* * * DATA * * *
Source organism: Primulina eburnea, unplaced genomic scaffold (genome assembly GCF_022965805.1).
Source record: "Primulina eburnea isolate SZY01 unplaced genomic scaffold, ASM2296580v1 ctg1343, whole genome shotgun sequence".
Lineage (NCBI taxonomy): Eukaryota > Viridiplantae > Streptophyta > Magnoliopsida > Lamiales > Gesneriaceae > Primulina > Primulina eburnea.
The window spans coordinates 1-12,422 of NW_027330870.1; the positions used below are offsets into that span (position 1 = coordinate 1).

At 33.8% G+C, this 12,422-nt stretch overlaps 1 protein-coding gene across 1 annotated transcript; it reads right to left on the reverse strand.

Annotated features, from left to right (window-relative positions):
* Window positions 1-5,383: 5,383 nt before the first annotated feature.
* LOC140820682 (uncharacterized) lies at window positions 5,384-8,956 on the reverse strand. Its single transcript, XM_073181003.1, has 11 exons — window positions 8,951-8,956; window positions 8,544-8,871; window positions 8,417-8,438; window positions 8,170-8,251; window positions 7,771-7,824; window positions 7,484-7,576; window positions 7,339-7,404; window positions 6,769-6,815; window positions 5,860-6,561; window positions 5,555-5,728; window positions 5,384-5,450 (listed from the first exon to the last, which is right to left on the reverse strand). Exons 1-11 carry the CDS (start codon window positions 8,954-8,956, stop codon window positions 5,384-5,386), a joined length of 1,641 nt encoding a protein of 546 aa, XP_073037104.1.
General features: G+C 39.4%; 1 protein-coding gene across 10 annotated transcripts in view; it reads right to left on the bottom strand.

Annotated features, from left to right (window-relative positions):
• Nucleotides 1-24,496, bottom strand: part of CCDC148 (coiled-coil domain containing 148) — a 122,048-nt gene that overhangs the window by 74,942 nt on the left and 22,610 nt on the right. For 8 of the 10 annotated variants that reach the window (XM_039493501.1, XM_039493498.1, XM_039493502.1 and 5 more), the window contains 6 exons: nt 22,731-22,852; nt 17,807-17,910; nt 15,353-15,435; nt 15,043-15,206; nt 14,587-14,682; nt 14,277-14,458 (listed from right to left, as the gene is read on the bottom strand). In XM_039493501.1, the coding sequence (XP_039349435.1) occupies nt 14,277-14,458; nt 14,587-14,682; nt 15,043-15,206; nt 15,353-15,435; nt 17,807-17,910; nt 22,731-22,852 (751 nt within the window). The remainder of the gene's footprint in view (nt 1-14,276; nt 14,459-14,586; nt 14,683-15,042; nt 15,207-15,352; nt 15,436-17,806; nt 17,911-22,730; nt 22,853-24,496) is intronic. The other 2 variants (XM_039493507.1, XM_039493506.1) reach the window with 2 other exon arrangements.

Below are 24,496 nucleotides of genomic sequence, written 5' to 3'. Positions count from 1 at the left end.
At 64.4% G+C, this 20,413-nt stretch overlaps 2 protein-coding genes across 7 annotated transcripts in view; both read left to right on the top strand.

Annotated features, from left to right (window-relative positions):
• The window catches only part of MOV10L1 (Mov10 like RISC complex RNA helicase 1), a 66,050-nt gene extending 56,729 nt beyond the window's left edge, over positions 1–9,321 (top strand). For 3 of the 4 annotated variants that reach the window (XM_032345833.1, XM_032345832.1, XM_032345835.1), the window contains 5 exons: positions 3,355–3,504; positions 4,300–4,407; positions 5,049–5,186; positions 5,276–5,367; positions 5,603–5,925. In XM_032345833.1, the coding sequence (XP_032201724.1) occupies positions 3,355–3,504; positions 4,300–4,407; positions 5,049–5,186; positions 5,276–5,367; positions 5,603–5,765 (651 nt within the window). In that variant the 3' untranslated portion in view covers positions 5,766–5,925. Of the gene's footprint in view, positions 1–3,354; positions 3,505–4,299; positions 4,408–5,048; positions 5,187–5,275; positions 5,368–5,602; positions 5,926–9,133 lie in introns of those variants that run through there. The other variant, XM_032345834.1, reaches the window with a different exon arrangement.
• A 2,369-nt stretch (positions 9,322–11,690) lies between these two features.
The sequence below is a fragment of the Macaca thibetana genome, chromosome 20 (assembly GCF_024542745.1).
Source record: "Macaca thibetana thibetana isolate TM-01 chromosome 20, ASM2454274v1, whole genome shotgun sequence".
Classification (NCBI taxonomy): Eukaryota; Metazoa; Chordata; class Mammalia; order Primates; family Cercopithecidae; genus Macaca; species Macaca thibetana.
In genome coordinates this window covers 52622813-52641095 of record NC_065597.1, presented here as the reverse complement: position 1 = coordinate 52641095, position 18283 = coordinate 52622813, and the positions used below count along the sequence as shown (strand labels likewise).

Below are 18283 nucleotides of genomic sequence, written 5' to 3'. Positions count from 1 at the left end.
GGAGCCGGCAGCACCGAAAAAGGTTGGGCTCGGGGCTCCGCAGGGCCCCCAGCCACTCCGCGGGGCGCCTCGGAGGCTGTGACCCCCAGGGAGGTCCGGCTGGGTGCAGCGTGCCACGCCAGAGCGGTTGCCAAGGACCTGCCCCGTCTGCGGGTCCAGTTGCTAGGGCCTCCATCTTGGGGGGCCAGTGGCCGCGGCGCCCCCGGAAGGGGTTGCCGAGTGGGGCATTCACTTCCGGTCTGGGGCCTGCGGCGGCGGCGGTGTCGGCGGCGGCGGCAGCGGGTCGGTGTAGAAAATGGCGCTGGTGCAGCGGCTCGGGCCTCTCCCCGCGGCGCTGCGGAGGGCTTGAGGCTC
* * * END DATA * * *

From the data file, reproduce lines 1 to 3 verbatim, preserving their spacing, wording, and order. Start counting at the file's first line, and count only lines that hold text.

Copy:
Source organism: Primulina eburnea, unplaced genomic scaffold (genome assembly GCF_022965805.1).
Source record: "Primulina eburnea isolate SZY01 unplaced genomic scaffold, ASM2296580v1 ctg1343, whole genome shotgun sequence".
Lineage (NCBI taxonomy): Eukaryota > Viridiplantae > Streptophyta > Magnoliopsida > Lamiales > Gesneriaceae > Primulina > Primulina eburnea.